Community for Creative Non-Violence v. Reid, 1989

Commissioned work is not work made for hire.

“Transforming a commissioned work into a work by an employee on the basis of the hiring party’s right to control, or actual control of, the work is inconsistent with the language, structure, and legislative history of the work for hire provisions.”
Community for Creative Non-Violence v. Reid, 1989

“To determine whether a work is for hire under the Act, a court first should ascertain, using principles of general common law of agency, whether the work was prepared by an employee or an independent contractor.”
Community for Creative Non-Violence v. Reid, 1989

In determining whether a hired party is an employee under the general common law of agency, we consider the hiring party’s right to control the manner and means by which the product is accomplished. Among the other factors relevant to this inquiry are:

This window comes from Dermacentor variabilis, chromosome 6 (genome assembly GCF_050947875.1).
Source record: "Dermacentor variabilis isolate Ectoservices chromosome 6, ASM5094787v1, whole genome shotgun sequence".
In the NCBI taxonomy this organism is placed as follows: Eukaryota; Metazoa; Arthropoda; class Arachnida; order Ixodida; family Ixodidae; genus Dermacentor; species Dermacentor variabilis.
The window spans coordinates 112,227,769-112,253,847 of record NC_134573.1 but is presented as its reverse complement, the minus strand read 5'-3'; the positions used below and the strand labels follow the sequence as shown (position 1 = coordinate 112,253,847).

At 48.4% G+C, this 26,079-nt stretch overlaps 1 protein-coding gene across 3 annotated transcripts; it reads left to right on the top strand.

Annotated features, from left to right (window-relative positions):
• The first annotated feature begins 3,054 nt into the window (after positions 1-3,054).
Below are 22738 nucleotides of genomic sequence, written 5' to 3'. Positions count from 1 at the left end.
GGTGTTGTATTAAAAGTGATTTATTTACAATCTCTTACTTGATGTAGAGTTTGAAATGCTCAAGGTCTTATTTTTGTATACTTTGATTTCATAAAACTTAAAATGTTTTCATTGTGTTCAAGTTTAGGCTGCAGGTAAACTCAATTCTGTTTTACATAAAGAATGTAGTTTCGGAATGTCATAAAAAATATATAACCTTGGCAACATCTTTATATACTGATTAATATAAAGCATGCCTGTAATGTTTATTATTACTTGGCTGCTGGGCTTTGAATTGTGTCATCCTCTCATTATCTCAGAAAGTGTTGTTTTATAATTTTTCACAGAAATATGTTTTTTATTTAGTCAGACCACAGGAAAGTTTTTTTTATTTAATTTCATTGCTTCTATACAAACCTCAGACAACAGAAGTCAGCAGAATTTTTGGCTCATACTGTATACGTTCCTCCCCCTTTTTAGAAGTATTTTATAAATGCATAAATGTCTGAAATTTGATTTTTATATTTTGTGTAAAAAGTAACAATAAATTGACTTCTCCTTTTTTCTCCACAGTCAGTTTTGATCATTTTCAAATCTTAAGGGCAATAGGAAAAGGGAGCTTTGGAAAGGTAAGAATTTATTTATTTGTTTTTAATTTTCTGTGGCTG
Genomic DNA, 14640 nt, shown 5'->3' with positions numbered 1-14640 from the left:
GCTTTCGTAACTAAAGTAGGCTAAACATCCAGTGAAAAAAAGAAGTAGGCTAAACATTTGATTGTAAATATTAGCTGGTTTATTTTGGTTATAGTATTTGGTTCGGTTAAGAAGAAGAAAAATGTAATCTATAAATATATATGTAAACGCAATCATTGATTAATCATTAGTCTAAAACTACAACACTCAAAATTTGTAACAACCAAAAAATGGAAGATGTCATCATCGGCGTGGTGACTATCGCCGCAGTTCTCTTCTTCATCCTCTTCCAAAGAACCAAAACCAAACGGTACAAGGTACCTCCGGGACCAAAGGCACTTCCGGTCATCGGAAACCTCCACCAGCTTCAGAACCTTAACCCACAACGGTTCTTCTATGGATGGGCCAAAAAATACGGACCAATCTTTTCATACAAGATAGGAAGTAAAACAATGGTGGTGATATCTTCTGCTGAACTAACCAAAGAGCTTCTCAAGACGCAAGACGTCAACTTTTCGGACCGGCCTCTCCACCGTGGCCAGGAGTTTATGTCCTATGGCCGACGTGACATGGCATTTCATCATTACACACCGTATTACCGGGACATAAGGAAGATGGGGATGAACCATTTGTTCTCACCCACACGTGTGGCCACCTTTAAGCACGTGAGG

• the skill required;[19] the source of the instrumentalities and tools
  • the location of the work;[21] the duration of the relationship between the parties
  • whether the hiring party has the right to assign additional projects to the hired party
  • the extent of the hired party’s discretion over when and how long to work
  • the method of payment;[25] the hired party’s role in hiring and paying assistants
  • whether the work is part of the regular business of the hiring party
  • whether the hiring party is in business
  • the provision of employee benefits
  • and the tax treatment of the hired party

… No one of these factors is determinative.

Community for Creative Non-Violence v. Reid, 1989

“Apart from the deadline for completing the [artwork], [the artist] had absolute freedom to decide when and how long to work. [The hirer] paid a sum dependent on ‘completion of a specific job, a method by which independent contractors are often compensated.’ Holt v. Winpisinger, 1987. … [The hirer] did not pay payroll or Social Security taxes, provide any employee benefits, or contribute to unemployment insurance or workers’ compensation funds.”
Community for Creative Non-Violence v. Reid, 1989

Also see joint work.